Eight Mentoring Myths Shattered
Many of us think about mentoring and imagine the stereotype of the older mentor advising a younger professional with only the mentee receiving benefit from the relationship. Not true! Let us examine some of these myths.
Myth 1: Mentoring is a one-way street .
Both people can learn from each other's strengths and experiences. A mentor can learn something new, because their mentee's perspective may make them think about things differently. A good mentoring partnership is always a two-way relationship.
Myth 2: A mentoring relationship can only be face-to-face.
Many partnerships want to meet in person. However, face-to-face meetings may not always be possible, so it is important for the two parties to establish ground rules for communicating. That includes discussing whether they will connect via e-mail or phone and, if possible, meet in person. Meeting times as well as the topics to be discussed should be confirmed in advance.
Myth 3: Mentoring is a time-consuming process.
Because each mentoring relationship depends on the mentor and mentee agreeing on the purpose and focus of their relationship, it is unique…and so is the time and energy that goes into it. The more each party puts into the partnership, the more they get back.
Myth 4: Expectations are the same for everyone.
While many mentoring partners share similar reasons for being in a mentoring relationship—their individual expectations vary. Some mentors want to give back to their profession by sharing their knowledge and experiences. Others want to learn about industry trends and cutting-edge applications from their mentee.
Myth 5: Mentors must be older.
Age is not a qualification or a disqualification from being a mentor. Mentors should be chosen for their understanding, skill, and capacity to share what they know based on the mentee's own professional development needs.
Myth 6: Developing a mentoring relationship is complicated.
A mentoring partnership is only as complicated as one makes it. This training provides a variety of resources to guide the mentoring process
Myth 7: You need only one mentor at a time.
Each mentor brings unique knowledge to the mentee, so having more than one can offer greater learning experiences. However, it is important for mentees to openly share their objectives with their mentors so that each mentor can be chosen for a specific area of development.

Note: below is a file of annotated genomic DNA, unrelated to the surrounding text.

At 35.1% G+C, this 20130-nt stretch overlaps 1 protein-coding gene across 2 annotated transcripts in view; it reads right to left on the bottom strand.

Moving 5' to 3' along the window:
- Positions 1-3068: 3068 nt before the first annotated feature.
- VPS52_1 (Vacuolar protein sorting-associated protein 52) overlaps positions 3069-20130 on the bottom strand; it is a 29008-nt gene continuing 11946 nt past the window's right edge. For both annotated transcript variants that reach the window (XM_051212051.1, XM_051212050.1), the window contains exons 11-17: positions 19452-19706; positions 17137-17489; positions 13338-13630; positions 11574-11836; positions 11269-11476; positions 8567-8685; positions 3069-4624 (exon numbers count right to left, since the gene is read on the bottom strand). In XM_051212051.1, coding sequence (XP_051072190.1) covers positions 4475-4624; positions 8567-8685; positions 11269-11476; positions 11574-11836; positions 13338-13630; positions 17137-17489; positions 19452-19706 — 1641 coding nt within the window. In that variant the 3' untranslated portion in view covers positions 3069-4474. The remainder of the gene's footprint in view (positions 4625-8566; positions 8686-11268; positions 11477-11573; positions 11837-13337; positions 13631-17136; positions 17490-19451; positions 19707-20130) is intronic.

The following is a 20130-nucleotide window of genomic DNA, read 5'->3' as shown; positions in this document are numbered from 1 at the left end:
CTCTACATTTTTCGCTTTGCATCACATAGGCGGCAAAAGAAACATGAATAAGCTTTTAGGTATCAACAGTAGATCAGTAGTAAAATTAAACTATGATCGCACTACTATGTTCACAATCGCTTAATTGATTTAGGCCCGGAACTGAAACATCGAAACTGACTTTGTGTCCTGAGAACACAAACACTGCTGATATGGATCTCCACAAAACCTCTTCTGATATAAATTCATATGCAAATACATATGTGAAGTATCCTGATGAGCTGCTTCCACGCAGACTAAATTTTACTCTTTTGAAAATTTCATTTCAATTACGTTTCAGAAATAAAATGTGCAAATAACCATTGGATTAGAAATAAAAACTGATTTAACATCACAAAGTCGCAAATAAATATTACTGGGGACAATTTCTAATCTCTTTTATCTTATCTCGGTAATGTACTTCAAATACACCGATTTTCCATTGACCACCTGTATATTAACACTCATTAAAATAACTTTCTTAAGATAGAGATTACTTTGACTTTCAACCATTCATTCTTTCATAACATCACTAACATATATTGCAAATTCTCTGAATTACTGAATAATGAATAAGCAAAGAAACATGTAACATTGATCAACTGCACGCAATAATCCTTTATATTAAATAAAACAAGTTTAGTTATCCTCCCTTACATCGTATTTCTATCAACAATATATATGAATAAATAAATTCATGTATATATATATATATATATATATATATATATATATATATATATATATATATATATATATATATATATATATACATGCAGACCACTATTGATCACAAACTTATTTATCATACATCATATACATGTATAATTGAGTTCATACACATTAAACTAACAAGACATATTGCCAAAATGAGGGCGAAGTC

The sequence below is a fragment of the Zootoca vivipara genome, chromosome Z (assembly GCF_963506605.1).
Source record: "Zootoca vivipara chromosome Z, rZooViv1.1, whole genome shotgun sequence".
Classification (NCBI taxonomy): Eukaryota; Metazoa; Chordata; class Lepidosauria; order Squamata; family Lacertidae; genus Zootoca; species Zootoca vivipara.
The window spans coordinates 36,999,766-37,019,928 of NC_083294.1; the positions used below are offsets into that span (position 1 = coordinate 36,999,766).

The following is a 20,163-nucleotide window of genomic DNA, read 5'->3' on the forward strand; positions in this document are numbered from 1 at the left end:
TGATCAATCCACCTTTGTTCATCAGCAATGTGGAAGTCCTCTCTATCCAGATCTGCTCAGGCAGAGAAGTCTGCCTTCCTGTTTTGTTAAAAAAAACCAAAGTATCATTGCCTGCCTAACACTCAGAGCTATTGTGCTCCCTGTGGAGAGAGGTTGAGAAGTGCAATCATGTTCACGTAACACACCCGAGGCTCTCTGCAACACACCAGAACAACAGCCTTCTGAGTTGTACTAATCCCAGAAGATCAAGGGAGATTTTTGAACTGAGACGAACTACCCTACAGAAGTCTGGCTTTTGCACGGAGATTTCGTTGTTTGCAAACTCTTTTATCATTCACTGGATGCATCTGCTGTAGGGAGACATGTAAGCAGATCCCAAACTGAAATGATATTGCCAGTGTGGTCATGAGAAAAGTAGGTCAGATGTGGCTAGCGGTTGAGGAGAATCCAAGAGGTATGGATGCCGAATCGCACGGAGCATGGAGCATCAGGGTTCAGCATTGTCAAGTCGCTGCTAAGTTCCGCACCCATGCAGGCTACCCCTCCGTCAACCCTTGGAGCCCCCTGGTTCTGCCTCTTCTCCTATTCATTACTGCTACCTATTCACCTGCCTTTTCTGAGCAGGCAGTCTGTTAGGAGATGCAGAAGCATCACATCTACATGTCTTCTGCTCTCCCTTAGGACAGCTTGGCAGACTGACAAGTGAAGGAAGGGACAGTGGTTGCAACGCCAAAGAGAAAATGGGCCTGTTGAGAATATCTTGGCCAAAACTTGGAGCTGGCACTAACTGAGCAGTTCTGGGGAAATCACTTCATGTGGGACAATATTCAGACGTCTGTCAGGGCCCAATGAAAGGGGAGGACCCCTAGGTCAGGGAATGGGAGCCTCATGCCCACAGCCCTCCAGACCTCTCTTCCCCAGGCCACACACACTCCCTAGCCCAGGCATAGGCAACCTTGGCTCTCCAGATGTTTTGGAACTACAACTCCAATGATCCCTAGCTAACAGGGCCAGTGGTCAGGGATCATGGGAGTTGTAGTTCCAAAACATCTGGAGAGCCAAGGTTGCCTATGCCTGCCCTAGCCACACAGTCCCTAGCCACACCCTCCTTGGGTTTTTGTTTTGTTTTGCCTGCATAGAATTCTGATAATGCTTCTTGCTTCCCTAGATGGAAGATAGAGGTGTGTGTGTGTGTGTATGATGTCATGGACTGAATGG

Myth 8: Mentoring relationships happen on their own. It is up to the mentees to have specific, measurable objectives and to find a mentor they will respect and trust to help them reach their goals. Once the partnership is under way and working, it is up to the partners to make the relationship blossom.
Who Benefits from Mentoring?
Mentoring brings benefits to everyone involved in its practice. Click here to see a video, "Pass it on,"in which celebrities Maya Angelou, Clint Eastwood, Ray Charles, Quincy Jones, Victoria Rowell, and Sting talk about important mentors in their lives.
Most mentoring programs are designed for the benefit of mentees, and they encourage participants to come into a relationship with specific goals and expectations. The benefits of mentoring, however, often extend far beyond the relationship's initial purpose and affect everyone involved: mentees, mentors, and the organizations supporting the programs. Let us examine a few of those benefits:
Benefits for Mentees:
Insight into the pros and cons of various career options
Enhanced training and career development
Increased self-awareness and self-discipline
An expanded personal network
Support in the transition to a new role or location
A sounding board for testing ideas and plans
Improved performance as a result of having their assumptions challenged
Positive and constructive feedback on professional and personal development areas
Benefits for Mentors:
Proven method to share ideas, try new skills and take risks
Enhanced capacity to translate values and strategies into productive actions
Satisfaction from helping others and seeing them progress
Increased awareness of personal biases, assumptions and areas for improvement
Opportunity to develop and practice management skills
Renewed enthusiasm for their role as expert
Expanded networking opportunities
Benefits for the Organizations:
An environment that fosters personal and professional growth through the sharing of business information, skills, attitudes and behaviors
Increased role modeling of leaders developing other leaders and future officers
A proven process for the identification, development and retention of talent for leadership roles
Increased membership satisfaction for mentees and mentors
Source: Triple Creek Associates, 2007